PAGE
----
The worst-kept secret in men's basketball recruiting circles broke Wednesday afternoon on Twitter, when news of T.J. Warren's decision to go to N.C. State spread before his official announcement at his high school in New Hampshire.
The adulation for Warren quickly followed on the microblogging site, from former Raleigh prep star (and Washington Wizards point guard) John Wall and from former Duke star Nolan Smith.
"Y'all got anotha (sic) good one!!" Wall posted on his Twitter account.
Warren, one of the top high school basketball players in the country, chose the Wolfpack over Georgetown, giving first-year N.C. State coach Mark Gottfried one of the best 2012 recruiting classes in the country.
Warren joins his friends and top recruits Rodney Purvis and Tyler Lewis in the Wolfpack's recruiting class. He also joins the program where his father played 32 years ago.
"We're all excited," Warren said Wednesday in a phone interview. "We've been talking about this, and I think we have the best class in the country."
ESPN ranks the 6-foot-7 forward from Durham as the 23rd-best player in the class. Warren transferred to Brewster Academy, in central New Hampshire, but he starred at Durham Riverside and Raleigh's Word of God - Wall's alma mater - in his first three high school seasons.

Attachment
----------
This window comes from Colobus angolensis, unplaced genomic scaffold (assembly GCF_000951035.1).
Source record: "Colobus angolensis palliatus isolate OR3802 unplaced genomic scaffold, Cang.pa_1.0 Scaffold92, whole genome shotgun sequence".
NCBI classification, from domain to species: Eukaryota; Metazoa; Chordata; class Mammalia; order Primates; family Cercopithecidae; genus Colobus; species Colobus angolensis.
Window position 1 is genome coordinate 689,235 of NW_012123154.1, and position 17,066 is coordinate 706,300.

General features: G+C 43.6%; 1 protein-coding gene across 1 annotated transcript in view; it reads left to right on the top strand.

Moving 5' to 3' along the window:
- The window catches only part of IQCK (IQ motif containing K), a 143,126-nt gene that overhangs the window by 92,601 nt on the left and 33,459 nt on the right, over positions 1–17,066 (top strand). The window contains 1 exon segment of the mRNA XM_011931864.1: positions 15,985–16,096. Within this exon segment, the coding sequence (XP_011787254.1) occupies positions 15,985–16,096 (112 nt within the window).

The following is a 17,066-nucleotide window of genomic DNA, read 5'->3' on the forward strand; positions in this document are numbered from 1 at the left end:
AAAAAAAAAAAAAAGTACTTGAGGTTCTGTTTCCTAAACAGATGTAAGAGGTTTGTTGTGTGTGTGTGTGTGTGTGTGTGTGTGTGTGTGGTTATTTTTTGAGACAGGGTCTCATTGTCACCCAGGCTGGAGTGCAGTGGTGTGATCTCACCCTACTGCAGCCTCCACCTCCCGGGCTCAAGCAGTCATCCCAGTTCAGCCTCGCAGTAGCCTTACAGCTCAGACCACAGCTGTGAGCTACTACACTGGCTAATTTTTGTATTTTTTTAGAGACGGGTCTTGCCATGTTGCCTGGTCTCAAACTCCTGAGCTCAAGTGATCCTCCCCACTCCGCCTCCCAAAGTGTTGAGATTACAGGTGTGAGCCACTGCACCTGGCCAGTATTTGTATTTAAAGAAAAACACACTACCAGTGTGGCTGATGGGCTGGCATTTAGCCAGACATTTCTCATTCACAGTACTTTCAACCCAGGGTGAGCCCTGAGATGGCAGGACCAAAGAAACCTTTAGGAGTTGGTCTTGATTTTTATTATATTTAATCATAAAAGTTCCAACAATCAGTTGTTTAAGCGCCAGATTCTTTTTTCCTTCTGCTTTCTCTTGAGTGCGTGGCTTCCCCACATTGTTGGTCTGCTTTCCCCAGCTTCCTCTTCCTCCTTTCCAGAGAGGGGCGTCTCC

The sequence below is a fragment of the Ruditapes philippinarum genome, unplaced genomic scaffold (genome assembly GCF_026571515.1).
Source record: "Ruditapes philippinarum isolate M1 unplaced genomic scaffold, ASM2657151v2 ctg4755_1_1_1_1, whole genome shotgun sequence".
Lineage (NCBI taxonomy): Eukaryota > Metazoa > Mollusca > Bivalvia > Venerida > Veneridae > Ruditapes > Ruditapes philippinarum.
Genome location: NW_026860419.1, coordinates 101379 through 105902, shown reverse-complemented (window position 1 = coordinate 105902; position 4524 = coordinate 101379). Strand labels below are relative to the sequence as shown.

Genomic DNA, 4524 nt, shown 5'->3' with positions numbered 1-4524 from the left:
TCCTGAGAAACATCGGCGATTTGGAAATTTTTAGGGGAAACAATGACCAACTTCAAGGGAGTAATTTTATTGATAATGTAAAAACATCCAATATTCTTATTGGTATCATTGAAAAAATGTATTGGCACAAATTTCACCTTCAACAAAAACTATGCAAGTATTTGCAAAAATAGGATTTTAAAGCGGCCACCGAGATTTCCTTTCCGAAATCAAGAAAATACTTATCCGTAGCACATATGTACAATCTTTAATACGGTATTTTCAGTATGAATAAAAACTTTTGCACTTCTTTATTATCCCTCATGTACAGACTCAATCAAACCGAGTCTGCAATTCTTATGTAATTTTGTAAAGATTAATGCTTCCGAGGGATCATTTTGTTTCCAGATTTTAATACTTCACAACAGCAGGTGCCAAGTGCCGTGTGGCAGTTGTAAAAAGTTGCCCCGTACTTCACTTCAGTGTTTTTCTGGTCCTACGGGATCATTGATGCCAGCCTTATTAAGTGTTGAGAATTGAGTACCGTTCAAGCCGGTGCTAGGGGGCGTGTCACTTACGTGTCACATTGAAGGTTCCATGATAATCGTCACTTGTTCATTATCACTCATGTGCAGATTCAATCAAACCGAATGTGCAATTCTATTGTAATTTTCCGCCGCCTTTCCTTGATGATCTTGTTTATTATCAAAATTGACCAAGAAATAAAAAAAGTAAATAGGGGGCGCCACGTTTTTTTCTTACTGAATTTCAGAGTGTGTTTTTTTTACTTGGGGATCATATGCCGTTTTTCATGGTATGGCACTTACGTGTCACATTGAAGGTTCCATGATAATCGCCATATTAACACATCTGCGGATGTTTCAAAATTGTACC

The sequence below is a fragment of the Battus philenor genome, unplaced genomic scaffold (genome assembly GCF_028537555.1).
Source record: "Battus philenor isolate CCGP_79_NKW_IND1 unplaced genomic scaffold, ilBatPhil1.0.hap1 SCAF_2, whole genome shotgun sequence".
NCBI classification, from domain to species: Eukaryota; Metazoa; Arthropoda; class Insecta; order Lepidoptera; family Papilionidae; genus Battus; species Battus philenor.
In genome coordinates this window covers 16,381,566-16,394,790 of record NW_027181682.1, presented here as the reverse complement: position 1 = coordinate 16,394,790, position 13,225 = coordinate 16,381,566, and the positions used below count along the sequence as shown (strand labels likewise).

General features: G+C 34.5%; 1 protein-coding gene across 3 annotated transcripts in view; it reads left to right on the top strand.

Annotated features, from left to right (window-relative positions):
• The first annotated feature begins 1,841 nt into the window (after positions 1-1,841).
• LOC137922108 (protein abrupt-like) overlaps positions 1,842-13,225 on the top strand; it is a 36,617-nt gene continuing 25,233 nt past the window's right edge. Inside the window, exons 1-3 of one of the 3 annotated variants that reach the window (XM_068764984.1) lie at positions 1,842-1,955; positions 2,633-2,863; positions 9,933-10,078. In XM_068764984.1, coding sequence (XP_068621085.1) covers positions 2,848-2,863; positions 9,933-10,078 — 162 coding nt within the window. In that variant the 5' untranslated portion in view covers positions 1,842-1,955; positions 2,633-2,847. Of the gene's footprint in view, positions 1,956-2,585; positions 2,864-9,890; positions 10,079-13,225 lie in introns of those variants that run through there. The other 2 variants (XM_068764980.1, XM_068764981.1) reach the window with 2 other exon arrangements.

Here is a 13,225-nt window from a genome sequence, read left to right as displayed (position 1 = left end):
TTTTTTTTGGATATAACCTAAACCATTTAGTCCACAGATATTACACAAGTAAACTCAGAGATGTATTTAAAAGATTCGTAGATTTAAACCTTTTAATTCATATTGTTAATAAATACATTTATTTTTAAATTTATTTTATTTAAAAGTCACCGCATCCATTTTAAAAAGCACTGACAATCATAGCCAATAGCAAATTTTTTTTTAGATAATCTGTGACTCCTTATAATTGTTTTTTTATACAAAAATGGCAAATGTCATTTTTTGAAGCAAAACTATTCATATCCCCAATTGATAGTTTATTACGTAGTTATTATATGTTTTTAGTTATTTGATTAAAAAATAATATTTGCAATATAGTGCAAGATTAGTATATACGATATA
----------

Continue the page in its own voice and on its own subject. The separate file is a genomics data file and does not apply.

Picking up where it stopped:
Warren went on a tear with the Garner Road Bulldogs club team this summer as his stock soared up the recruiting charts. He was courted by Florida, North Carolina, Kansas and Ohio State before whittling his final list to the Wolfpack and Hoyas last Wednesday.
On the AAU circuit, he developed friendships with Purvis, of Raleigh, and Lewis, of Statesville. N.C. State had previously added commitments from Purvis, a 6-4 combo guard ranked 16th in the class, and Lewis, a 5-11 point guard rated No. 69.
Smith, the ACC Player of the Year last year at Duke, lauded the Wolfpack's recruiting haul on Twitter.
"N.C. State has a real good class with (Warren) and Oak Hill Academy's own Tyler Lewis, aka the 2011 Steve Blake!" Smith posted on his account, comparing Lewis to the former Maryland point guard.
Gottfried said when he was hired in April that he wouldn't back down from Triangle powers Duke and North Carolina on the recruiting trail. Duke had pursued Purvis earlier in the recruiting process before deciding to add other guards. Warren said he received a scholarship offer from UNC.
Warren gives the Wolfpack a scoring threat with a sweet outside stroke, ESPN recruiting analyst Dave Telep said.
"He's a shot-maker with size," Telep said. "He's a very efficient scorer, confident in his jump shot. He has the ability to be a sneaky athlete off the dribble, too."
Warren's father Tony Warren was a shooting guard for the Wolfpack from 1977 to 1979 for coach Norm Sloan. He averaged 9.3 points in three seasons.
Warren said Gottfried and N.C. State assistants Orlando Early and Bobby Lutz pursued him aggressively shortly after they were hired in the spring. They impressed him with their vision for his role in the Wolfpack's offense, he said.
"I really like the system they run," Warren said. "I'm excited to get to work."
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